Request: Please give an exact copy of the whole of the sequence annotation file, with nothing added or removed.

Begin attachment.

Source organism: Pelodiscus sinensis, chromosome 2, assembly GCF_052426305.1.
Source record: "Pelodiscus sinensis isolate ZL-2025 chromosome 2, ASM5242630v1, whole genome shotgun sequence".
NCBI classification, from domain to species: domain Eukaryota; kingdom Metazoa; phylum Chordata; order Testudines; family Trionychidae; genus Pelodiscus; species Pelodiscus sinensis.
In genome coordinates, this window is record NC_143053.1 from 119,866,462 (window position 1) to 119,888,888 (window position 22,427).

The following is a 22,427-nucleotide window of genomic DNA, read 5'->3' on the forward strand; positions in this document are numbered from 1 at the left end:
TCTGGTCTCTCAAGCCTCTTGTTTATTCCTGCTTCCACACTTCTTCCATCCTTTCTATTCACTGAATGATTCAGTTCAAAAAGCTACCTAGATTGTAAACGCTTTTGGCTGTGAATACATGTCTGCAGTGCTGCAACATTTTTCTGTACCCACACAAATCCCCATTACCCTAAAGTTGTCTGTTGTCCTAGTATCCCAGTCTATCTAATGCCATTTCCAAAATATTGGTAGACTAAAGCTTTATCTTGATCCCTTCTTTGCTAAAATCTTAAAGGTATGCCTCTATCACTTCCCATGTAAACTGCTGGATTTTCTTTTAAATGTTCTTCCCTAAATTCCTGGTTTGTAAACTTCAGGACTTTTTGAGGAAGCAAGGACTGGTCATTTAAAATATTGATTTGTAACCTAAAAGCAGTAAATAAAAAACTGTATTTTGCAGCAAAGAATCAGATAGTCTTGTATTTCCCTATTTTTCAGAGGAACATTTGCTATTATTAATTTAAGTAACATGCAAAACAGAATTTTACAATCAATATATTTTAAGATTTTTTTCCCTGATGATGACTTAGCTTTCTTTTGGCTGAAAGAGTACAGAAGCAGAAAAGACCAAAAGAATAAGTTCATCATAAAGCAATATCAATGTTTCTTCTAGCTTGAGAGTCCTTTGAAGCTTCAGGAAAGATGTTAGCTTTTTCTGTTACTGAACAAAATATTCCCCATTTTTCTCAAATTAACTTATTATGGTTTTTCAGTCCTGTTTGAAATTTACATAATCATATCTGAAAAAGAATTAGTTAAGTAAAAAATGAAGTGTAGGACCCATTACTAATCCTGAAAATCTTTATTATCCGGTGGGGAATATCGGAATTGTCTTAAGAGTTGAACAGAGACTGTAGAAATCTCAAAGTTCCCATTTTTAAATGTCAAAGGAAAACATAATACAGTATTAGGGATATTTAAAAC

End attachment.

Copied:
Source organism: Pelodiscus sinensis, chromosome 2, assembly GCF_052426305.1.
Source record: "Pelodiscus sinensis isolate ZL-2025 chromosome 2, ASM5242630v1, whole genome shotgun sequence".
NCBI classification, from domain to species: domain Eukaryota; kingdom Metazoa; phylum Chordata; order Testudines; family Trionychidae; genus Pelodiscus; species Pelodiscus sinensis.
In genome coordinates, this window is record NC_143053.1 from 119,866,462 (window position 1) to 119,888,888 (window position 22,427).

The following is a 22,427-nucleotide window of genomic DNA, read 5'->3' on the forward strand; positions in this document are numbered from 1 at the left end:
TCTGGTCTCTCAAGCCTCTTGTTTATTCCTGCTTCCACACTTCTTCCATCCTTTCTATTCACTGAATGATTCAGTTCAAAAAGCTACCTAGATTGTAAACGCTTTTGGCTGTGAATACATGTCTGCAGTGCTGCAACATTTTTCTGTACCCACACAAATCCCCATTACCCTAAAGTTGTCTGTTGTCCTAGTATCCCAGTCTATCTAATGCCATTTCCAAAATATTGGTAGACTAAAGCTTTATCTTGATCCCTTCTTTGCTAAAATCTTAAAGGTATGCCTCTATCACTTCCCATGTAAACTGCTGGATTTTCTTTTAAATGTTCTTCCCTAAATTCCTGGTTTGTAAACTTCAGGACTTTTTGAGGAAGCAAGGACTGGTCATTTAAAATATTGATTTGTAACCTAAAAGCAGTAAATAAAAAACTGTATTTTGCAGCAAAGAATCAGATAGTCTTGTATTTCCCTATTTTTCAGAGGAACATTTGCTATTATTAATTTAAGTAACATGCAAAACAGAATTTTACAATCAATATATTTTAAGATTTTTTTCCCTGATGATGACTTAGCTTTCTTTTGGCTGAAAGAGTACAGAAGCAGAAAAGACCAAAAGAATAAGTTCATCATAAAGCAATATCAATGTTTCTTCTAGCTTGAGAGTCCTTTGAAGCTTCAGGAAAGATGTTAGCTTTTTCTGTTACTGAACAAAATATTCCCCATTTTTCTCAAATTAACTTATTATGGTTTTTCAGTCCTGTTTGAAATTTACATAATCATATCTGAAAAAGAATTAGTTAAGTAAAAAATGAAGTGTAGGACCCATTACTAATCCTGAAAATCTTTATTATCCGGTGGGGAATATCGGAATTGTCTTAAGAGTTGAACAGAGACTGTAGAAATCTCAAAGTTCCCATTTTTAAATGTCAAAGGAAAACATAATACAGTATTAGGGATATTTAAAAC